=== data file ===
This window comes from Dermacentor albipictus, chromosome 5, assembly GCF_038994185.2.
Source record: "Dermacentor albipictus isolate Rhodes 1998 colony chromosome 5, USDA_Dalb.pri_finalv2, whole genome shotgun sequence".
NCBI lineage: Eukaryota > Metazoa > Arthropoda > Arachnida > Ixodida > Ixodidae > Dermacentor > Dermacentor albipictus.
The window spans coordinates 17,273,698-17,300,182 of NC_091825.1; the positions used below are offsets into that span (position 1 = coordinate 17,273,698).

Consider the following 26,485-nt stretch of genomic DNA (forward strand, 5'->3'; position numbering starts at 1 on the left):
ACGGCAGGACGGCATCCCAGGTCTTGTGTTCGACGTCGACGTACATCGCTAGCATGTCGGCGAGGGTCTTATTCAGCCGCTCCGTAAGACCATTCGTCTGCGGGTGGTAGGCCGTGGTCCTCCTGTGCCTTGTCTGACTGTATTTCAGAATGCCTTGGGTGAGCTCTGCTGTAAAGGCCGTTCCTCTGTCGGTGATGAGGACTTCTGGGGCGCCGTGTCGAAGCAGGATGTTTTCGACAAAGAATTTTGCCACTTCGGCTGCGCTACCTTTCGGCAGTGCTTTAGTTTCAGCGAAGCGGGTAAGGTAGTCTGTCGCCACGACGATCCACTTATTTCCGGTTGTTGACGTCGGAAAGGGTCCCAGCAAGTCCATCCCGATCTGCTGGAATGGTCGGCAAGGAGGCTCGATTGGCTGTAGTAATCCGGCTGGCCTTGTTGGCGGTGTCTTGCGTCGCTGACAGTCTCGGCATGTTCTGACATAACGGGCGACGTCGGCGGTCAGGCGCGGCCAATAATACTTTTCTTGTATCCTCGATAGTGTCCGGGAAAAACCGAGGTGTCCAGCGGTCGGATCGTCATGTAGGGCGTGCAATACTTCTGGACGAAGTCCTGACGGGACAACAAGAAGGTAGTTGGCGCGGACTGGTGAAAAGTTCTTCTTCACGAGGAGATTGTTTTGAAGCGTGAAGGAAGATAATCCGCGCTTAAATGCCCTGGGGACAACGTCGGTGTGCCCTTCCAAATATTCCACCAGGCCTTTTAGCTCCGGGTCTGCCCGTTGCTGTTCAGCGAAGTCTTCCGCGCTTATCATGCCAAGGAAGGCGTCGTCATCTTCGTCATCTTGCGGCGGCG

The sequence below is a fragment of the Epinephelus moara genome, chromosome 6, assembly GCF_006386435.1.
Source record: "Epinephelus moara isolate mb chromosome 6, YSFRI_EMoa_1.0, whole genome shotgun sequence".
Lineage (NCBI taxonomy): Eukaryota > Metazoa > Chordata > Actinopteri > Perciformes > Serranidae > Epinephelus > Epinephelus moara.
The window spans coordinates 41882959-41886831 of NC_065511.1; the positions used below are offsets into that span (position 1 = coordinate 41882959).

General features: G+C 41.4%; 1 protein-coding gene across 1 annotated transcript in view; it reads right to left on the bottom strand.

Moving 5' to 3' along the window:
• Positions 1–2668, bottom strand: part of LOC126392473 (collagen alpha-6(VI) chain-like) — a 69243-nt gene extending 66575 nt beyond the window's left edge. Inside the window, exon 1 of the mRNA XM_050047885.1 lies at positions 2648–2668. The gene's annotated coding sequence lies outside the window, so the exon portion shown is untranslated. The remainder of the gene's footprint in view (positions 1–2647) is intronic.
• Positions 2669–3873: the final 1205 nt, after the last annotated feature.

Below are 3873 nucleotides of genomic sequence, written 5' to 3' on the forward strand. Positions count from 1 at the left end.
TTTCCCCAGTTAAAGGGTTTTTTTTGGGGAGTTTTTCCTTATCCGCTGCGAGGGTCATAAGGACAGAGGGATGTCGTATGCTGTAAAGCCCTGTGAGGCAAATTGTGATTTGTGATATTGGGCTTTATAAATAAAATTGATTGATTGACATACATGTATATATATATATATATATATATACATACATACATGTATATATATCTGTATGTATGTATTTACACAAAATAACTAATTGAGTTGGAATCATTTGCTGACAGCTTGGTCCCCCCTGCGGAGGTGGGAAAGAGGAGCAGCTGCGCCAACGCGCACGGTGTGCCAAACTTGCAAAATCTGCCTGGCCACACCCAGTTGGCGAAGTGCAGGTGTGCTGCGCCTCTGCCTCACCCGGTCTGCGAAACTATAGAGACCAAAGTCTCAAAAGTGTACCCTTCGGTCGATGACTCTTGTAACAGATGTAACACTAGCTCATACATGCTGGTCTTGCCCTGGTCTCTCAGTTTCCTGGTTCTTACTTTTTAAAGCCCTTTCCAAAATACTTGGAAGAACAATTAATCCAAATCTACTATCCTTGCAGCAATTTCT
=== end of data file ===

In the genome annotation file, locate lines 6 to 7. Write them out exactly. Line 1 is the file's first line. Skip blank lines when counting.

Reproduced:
ACGGCAGGACGGCATCCCAGGTCTTGTGTTCGACGTCGACGTACATCGCTAGCATGTCGGCGAGGGTCTTATTCAGCCGCTCCGTAAGACCATTCGTCTGCGGGTGGTAGGCCGTGGTCCTCCTGTGCCTTGTCTGACTGTATTTCAGAATGCCTTGGGTGAGCTCTGCTGTAAAGGCCGTTCCTCTGTCGGTGATGAGGACTTCTGGGGCGCCGTGTCGAAGCAGGATGTTTTCGACAAAGAATTTTGCCACTTCGGCTGCGCTACCTTTCGGCAGTGCTTTAGTTTCAGCGAAGCGGGTAAGGTAGTCTGTCGCCACGACGATCCACTTATTTCCGGTTGTTGACGTCGGAAAGGGTCCCAGCAAGTCCATCCCGATCTGCTGGAATGGTCGGCAAGGAGGCTCGATTGGCTGTAGTAATCCGGCTGGCCTTGTTGGCGGTGTCTTGCGTCGCTGACAGTCTCGGCATGTTCTGACATAACGGGCGACGTCGGCGGTCAGGCGCGGCCAATAATACTTTTCTTGTATCCTCGATAGTGTCCGGGAAAAACCGAGGTGTCCAGCGGTCGGATCGTCATGTAGGGCGTGCAATACTTCTGGACGAAGTCCTGACGGGACAACAAGAAGGTAGTTGGCGCGGACTGGTGAAAAGTTCTTCTTCACGAGGAGATTGTTTTGAAGCGTGAAGGAAGATAATCCGCGCTTAAATGCCCTGGGGACAACGTCGGTGTGCCCTTCCAAATATTCCACCAGGCCTTTTAGCTCCGGGTCTGCCCGTTGCTGTTCAGCGAAGTCTTCCGCGCTTATCATGCCAAGGAAGGCGTCGTCATCTTCGTCATCTTGCGGCGGCG

The sequence below is a fragment of the Epinephelus moara genome, chromosome 6, assembly GCF_006386435.1.